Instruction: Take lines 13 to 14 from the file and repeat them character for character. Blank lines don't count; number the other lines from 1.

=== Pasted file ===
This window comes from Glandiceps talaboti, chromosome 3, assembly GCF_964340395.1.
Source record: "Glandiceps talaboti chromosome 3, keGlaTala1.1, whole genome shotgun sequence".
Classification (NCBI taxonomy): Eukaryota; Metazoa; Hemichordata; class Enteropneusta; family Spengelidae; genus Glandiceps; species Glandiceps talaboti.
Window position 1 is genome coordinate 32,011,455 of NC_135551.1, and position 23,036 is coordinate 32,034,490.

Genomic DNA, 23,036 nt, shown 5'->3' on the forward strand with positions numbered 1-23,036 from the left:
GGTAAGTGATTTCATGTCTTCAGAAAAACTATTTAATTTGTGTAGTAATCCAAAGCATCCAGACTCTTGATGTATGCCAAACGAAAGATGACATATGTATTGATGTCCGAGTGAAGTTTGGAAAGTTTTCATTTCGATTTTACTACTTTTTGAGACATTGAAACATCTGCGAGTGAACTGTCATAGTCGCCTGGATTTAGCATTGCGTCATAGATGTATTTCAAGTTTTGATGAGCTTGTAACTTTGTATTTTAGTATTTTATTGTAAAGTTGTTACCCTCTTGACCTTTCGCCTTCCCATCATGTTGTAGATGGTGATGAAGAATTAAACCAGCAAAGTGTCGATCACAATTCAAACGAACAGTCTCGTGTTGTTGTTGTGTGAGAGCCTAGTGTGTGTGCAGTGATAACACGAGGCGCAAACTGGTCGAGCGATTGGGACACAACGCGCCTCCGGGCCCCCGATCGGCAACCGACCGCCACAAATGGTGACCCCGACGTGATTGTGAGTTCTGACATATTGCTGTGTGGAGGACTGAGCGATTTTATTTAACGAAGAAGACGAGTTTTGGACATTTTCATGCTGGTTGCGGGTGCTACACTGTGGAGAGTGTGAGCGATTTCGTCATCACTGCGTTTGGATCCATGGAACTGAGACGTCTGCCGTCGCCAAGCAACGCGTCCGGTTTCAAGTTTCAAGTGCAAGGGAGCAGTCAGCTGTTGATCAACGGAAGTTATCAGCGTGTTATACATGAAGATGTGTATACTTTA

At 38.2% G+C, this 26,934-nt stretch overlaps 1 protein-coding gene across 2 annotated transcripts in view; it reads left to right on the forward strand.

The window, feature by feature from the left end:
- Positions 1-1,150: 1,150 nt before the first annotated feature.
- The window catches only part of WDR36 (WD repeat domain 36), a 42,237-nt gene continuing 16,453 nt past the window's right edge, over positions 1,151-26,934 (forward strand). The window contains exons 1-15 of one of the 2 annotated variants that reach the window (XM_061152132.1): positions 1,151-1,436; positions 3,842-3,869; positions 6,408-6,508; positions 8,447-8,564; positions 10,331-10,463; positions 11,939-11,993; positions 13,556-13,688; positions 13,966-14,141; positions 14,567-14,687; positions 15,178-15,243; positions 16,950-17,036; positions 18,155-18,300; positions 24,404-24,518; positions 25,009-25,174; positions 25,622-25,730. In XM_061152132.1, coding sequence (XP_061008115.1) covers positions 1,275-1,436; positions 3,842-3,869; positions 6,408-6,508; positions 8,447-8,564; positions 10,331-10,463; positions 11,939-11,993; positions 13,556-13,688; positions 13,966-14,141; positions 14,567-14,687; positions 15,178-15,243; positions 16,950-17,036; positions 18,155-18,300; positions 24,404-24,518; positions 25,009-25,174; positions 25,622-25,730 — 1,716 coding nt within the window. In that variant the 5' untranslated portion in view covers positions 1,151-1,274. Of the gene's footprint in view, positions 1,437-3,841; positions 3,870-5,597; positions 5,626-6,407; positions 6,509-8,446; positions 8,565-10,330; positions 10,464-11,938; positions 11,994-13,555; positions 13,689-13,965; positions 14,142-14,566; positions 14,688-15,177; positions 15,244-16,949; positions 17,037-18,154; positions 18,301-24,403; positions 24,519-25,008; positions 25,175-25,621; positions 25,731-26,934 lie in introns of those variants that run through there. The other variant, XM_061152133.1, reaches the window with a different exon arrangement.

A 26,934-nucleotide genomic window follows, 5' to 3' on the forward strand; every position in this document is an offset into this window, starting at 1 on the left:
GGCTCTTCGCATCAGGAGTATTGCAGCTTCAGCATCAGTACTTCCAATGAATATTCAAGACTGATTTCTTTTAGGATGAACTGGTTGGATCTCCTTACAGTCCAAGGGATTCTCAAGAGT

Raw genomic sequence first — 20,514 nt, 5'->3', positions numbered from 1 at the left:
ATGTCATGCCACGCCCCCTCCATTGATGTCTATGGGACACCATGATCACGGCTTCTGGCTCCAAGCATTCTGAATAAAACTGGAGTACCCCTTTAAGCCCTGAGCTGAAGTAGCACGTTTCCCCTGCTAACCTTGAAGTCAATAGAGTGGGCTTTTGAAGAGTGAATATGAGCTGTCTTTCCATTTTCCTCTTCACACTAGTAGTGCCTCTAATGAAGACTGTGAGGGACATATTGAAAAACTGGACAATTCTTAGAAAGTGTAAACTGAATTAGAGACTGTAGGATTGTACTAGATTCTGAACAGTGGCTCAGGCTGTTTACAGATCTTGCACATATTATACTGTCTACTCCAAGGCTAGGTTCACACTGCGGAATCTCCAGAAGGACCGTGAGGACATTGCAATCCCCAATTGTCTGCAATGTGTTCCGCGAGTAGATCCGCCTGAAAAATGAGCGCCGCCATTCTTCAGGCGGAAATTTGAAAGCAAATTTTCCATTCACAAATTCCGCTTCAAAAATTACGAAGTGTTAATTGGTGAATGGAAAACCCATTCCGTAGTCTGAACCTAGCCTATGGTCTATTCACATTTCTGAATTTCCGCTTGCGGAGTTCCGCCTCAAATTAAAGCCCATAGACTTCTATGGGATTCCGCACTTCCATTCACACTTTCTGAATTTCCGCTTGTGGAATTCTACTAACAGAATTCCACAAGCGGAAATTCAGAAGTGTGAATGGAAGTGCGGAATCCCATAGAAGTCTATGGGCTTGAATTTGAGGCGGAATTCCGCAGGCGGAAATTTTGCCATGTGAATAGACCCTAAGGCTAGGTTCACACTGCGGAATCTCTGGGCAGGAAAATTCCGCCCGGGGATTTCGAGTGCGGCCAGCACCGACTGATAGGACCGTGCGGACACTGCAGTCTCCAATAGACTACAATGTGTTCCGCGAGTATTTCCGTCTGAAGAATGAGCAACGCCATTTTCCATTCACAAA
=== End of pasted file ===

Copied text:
Raw genomic sequence first — 20,514 nt, 5'->3', positions numbered from 1 at the left:
ATGTCATGCCACGCCCCCTCCATTGATGTCTATGGGACACCATGATCACGGCTTCTGGCTCCAAGCATTCTGAATAAAACTGGAGTACCCCTTTAAGCCCTGAGCTGAAGTAGCACGTTTCCCCTGCTAACCTTGAAGTCAATAGAGTGGGCTTTTGAAGAGTGAATATGAGCTGTCTTTCCATTTTCCTCTTCACACTAGTAGTGCCTCTAATGAAGACTGTGAGGGACATATTGAAAAACTGGACAATTCTTAGAAAGTGTAAACTGAATTAGAGACTGTAGGATTGTACTAGATTCTGAACAGTGGCTCAGGCTGTTTACAGATCTTGCACATATTATACTGTCTACTCCAAGGCTAGGTTCACACTGCGGAATCTCCAGAAGGACCGTGAGGACATTGCAATCCCCAATTGTCTGCAATGTGTTCCGCGAGTAGATCCGCCTGAAAAATGAGCGCCGCCATTCTTCAGGCGGAAATTTGAAAGCAAATTTTCCATTCACAAATTCCGCTTCAAAAATTACGAAGTGTTAATTGGTGAATGGAAAACCCATTCCGTAGTCTGAACCTAGCCTATGGTCTATTCACATTTCTGAATTTCCGCTTGCGGAGTTCCGCCTCAAATTAAAGCCCATAGACTTCTATGGGATTCCGCACTTCCATTCACACTTTCTGAATTTCCGCTTGTGGAATTCTACTAACAGAATTCCACAAGCGGAAATTCAGAAGTGTGAATGGAAGTGCGGAATCCCATAGAAGTCTATGGGCTTGAATTTGAGGCGGAATTCCGCAGGCGGAAATTTTGCCATGTGAATAGACCCTAAGGCTAGGTTCACACTGCGGAATCTCTGGGCAGGAAAATTCCGCCCGGGGATTTCGAGTGCGGCCAGCACCGACTGATAGGACCGTGCGGACACTGCAGTCTCCAATAGACTACAATGTGTTCCGCGAGTATTTCCGTCTGAAGAATGAGCAACGCCATTTTCCATTCACAAA